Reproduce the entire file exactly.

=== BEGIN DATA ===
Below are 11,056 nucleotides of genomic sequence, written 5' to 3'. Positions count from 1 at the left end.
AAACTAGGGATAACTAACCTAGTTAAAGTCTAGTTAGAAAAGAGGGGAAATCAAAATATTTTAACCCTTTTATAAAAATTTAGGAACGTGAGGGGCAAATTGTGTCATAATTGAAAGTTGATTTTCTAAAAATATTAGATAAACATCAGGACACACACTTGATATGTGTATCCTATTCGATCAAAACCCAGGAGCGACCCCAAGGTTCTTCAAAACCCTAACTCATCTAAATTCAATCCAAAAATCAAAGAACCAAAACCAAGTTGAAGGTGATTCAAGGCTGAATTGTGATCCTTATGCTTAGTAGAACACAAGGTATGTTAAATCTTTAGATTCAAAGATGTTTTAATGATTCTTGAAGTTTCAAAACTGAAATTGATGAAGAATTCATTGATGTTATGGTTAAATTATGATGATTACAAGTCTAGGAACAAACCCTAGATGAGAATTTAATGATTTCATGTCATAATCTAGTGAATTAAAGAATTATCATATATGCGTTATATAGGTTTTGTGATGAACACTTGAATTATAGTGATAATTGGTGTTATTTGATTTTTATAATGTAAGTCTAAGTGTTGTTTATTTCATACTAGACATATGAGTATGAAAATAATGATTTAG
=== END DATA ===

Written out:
Below are 11,056 nucleotides of genomic sequence, written 5' to 3'. Positions count from 1 at the left end.
AAACTAGGGATAACTAACCTAGTTAAAGTCTAGTTAGAAAAGAGGGGAAATCAAAATATTTTAACCCTTTTATAAAAATTTAGGAACGTGAGGGGCAAATTGTGTCATAATTGAAAGTTGATTTTCTAAAAATATTAGATAAACATCAGGACACACACTTGATATGTGTATCCTATTCGATCAAAACCCAGGAGCGACCCCAAGGTTCTTCAAAACCCTAACTCATCTAAATTCAATCCAAAAATCAAAGAACCAAAACCAAGTTGAAGGTGATTCAAGGCTGAATTGTGATCCTTATGCTTAGTAGAACACAAGGTATGTTAAATCTTTAGATTCAAAGATGTTTTAATGATTCTTGAAGTTTCAAAACTGAAATTGATGAAGAATTCATTGATGTTATGGTTAAATTATGATGATTACAAGTCTAGGAACAAACCCTAGATGAGAATTTAATGATTTCATGTCATAATCTAGTGAATTAAAGAATTATCATATATGCGTTATATAGGTTTTGTGATGAACACTTGAATTATAGTGATAATTGGTGTTATTTGATTTTTATAATGTAAGTCTAAGTGTTGTTTATTTCATACTAGACATATGAGTATGAAAATAATGATTTAG